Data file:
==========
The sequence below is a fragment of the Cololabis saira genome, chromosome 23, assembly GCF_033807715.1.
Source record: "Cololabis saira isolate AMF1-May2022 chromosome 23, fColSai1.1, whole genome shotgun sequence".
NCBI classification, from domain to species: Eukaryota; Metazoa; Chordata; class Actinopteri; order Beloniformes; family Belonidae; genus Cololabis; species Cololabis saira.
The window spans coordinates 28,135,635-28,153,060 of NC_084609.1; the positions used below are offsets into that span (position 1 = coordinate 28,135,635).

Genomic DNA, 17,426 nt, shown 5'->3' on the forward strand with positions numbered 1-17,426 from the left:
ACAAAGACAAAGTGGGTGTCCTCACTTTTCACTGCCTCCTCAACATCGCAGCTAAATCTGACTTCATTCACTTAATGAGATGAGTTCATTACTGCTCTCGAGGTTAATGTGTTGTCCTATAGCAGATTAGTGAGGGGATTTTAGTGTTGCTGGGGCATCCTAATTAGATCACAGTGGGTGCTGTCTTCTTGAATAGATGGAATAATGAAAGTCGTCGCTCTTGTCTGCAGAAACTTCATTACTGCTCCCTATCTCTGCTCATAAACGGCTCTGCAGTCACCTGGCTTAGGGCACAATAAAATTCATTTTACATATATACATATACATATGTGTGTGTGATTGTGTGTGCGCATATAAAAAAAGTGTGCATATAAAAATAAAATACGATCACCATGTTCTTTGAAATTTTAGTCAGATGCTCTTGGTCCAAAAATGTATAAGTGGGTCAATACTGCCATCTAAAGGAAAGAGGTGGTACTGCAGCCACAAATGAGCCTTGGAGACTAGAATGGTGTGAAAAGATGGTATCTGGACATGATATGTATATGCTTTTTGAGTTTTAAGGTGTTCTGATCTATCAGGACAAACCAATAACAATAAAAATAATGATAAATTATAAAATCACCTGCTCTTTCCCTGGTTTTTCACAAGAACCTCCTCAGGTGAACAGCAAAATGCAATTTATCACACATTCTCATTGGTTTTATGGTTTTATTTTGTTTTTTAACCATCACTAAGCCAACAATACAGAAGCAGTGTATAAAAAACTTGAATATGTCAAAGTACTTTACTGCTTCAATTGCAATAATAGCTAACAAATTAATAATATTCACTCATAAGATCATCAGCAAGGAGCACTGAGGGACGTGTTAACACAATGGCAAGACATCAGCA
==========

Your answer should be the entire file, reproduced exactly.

The sequence below is a fragment of the Cololabis saira genome, chromosome 23, assembly GCF_033807715.1.
Source record: "Cololabis saira isolate AMF1-May2022 chromosome 23, fColSai1.1, whole genome shotgun sequence".
NCBI classification, from domain to species: Eukaryota; Metazoa; Chordata; class Actinopteri; order Beloniformes; family Belonidae; genus Cololabis; species Cololabis saira.
The window spans coordinates 28,135,635-28,153,060 of NC_084609.1; the positions used below are offsets into that span (position 1 = coordinate 28,135,635).

Genomic DNA, 17,426 nt, shown 5'->3' on the forward strand with positions numbered 1-17,426 from the left:
ACAAAGACAAAGTGGGTGTCCTCACTTTTCACTGCCTCCTCAACATCGCAGCTAAATCTGACTTCATTCACTTAATGAGATGAGTTCATTACTGCTCTCGAGGTTAATGTGTTGTCCTATAGCAGATTAGTGAGGGGATTTTAGTGTTGCTGGGGCATCCTAATTAGATCACAGTGGGTGCTGTCTTCTTGAATAGATGGAATAATGAAAGTCGTCGCTCTTGTCTGCAGAAACTTCATTACTGCTCCCTATCTCTGCTCATAAACGGCTCTGCAGTCACCTGGCTTAGGGCACAATAAAATTCATTTTACATATATACATATACATATGTGTGTGTGATTGTGTGTGCGCATATAAAAAAAGTGTGCATATAAAAATAAAATACGATCACCATGTTCTTTGAAATTTTAGTCAGATGCTCTTGGTCCAAAAATGTATAAGTGGGTCAATACTGCCATCTAAAGGAAAGAGGTGGTACTGCAGCCACAAATGAGCCTTGGAGACTAGAATGGTGTGAAAAGATGGTATCTGGACATGATATGTATATGCTTTTTGAGTTTTAAGGTGTTCTGATCTATCAGGACAAACCAATAACAATAAAAATAATGATAAATTATAAAATCACCTGCTCTTTCCCTGGTTTTTCACAAGAACCTCCTCAGGTGAACAGCAAAATGCAATTTATCACACATTCTCATTGGTTTTATGGTTTTATTTTGTTTTTTAACCATCACTAAGCCAACAATACAGAAGCAGTGTATAAAAAACTTGAATATGTCAAAGTACTTTACTGCTTCAATTGCAATAATAGCTAACAAATTAATAATATTCACTCATAAGATCATCAGCAAGGAGCACTGAGGGACGTGTTAACACAATGGCAAGACATCAGCA